Vegetarian means you only eat a bit of meat
“You must still eat fish, right?”
Being vegetarian is an aspiration, not a real, tangible goal.
Stock or sauces can still have a little bit of meat or fish in them…
“No meat, OK, I understand. Can you eat beef ? Chicken ?”
“Where does Ham come from?” ” .
This lack of understanding on the part of the average Japanese most likely results from insufficient contact with vegetarian ideals. As previously stated, vegetarianism is conflated with Buddhist spiritual practice and its shoujin ryouri. Outside of the Buddhist context, the meaning of vegetarian becomes muddled. Since vegetarianism really exists only for Buddhist monks, a cultural tradition of vegetarianism outside of strict religious practice does not exist in Japan. This lack of tradition could further explain the various misunderstandings regarding the definition of vegetarian.
The Japanese news media is however, in an influential position to educate about vegetarianism. In fact, The Japan Times has published a few articles about the subject. One article summarized the results of a US study on the relationship between vegetarianism and life expectancy. The article then continues to cite the findings from the research – e.g. a 12% increase in life expectancy for vegetarians over nonvegetarians, a reduction in high blood pressure and heart disease for males, among others . The article only discusses the facts of the research, without expressing any opinion on vegetarianism. Yet exposure to vegetarianism even in the form of an informational article signifies a move toward greater awareness of vegetarian culture for the average Japanese.
Moreover, The Japan Times has published a series of articles on vegetarian living as part of its LIFE column. The series’ articles detail the difficulties and rewards of living a vegetarian lifestyle in Japan. Eryk Salvaggio’s article about vegetarian holiday meals with friends and family exposes the Japanese public to the vegetarian lifestyle while hoping to educate for dietary acceptance. Salvaggio admits that many people have difficulty understanding the concept of vegetarianism, but he hopes that through “cultural cross-pollination” that vegetarianism will become more socially acceptable . Salvaggio’s article raises another important point, that vegetarianism is mostly a foreign concept to many Japanese. Despite the Japanese tradition of shoujin ryouri, most vegetarian influences are foreign, mostly Western, in origin. This foreign aspect to vegetarianism makes the concept even more difficult for many Japanese to understand because a native cultural basis for the lifestyle does not exist.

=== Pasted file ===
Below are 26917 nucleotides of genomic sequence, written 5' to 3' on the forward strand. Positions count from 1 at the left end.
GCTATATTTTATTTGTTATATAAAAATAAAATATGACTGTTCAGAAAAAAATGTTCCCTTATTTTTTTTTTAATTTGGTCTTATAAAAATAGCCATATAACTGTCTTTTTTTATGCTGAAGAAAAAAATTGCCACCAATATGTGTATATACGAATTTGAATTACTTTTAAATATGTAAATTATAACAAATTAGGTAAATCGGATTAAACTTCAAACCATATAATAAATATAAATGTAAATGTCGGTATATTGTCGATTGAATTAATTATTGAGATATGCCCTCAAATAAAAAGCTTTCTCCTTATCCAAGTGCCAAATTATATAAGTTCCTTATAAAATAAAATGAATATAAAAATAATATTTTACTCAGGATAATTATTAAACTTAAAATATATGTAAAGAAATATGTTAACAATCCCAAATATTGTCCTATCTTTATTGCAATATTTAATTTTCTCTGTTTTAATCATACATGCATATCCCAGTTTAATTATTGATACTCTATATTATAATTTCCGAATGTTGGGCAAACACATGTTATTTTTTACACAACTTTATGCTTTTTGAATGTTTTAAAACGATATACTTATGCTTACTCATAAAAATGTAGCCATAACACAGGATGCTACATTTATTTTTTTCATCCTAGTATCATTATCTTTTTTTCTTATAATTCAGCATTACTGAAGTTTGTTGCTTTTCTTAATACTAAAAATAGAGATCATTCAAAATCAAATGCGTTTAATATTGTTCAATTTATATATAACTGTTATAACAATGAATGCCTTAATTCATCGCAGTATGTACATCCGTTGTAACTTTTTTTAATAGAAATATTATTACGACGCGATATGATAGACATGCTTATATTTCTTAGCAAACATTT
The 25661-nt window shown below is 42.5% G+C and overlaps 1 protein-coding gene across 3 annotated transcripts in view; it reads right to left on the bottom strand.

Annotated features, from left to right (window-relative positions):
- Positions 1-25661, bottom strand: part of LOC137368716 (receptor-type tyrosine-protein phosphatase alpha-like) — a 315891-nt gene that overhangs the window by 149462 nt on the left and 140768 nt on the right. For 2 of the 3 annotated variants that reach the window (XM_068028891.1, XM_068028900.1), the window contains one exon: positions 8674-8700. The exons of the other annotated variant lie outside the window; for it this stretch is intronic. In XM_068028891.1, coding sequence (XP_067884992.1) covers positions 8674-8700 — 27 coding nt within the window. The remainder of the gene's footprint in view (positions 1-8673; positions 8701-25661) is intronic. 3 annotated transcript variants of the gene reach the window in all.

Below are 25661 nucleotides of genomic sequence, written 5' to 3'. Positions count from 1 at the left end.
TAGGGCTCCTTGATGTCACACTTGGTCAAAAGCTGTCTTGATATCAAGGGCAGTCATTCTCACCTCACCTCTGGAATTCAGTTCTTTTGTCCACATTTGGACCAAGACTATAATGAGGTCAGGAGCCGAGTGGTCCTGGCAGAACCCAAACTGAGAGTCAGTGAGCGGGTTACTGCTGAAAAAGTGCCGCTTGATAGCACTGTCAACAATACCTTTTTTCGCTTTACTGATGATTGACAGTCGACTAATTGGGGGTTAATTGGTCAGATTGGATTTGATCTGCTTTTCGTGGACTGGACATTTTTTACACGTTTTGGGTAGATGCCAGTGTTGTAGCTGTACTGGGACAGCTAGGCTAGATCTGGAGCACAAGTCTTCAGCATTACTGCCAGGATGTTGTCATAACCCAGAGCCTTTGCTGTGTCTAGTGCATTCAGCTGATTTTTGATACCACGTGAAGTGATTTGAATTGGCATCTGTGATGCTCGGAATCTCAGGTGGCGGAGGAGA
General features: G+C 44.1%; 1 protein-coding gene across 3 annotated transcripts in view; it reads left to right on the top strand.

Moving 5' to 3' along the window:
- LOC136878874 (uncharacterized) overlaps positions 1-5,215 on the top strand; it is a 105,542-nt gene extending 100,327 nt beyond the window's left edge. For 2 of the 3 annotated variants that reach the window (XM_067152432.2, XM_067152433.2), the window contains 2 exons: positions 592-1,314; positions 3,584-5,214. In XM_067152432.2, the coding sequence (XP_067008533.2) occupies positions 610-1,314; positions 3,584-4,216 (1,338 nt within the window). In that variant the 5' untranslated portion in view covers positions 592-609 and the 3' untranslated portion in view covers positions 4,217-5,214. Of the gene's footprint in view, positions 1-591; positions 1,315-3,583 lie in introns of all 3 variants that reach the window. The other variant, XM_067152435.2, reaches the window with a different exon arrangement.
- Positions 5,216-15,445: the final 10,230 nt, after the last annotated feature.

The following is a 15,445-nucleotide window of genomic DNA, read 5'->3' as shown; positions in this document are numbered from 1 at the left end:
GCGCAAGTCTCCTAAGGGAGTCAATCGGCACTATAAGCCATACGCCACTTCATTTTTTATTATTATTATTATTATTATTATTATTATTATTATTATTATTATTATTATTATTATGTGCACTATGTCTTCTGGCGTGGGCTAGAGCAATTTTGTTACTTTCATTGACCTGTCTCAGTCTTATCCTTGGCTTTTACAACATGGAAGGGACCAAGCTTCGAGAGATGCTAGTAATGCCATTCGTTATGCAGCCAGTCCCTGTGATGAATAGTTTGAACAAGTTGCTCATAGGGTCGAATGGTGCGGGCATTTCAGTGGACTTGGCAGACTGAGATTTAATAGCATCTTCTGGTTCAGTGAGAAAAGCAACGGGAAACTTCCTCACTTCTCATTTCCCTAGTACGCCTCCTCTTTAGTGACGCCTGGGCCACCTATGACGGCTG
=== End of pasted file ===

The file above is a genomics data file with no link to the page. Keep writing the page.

Despite the challenges, people are living as vegetarians in Japan. It can be done but the lifestyle has not become popular enough to create a subculture within Japanese society. Most vegetarians in Japan are likely Westerners who brought their dietary habits with them to Japan. Western vegetarians do not often eat Western food in Japan however, most Western-style food in Japan is modeled after the French tradition, itself not entirely vegetarian-friendly. Luckily for vegetarians in Japan, many Japanese-native vegetarian foods exist. One article aimed at providing resources for vegetarians traveling to Japan describes dozens of authentic Japanese vegetarian dishes based on vegetables, tofu, noodles, and rice .
Zaru Soba –
Kabocha croquettes –
While Japan may appear to be a vegetarian paradise, the ubiquity of dashi in much of Japanese food prevents the country from being very vegetarian-friendly. While shoujin ryouri represents historically the extent of vegetarianism in Japan, Western vegetarian influences are evident in some news media. Further research needs to be done in this area in order to clarify generalizations regarding the perception of vegetarianism among different Japanese populations – such as men and women; and younger and older Japanese.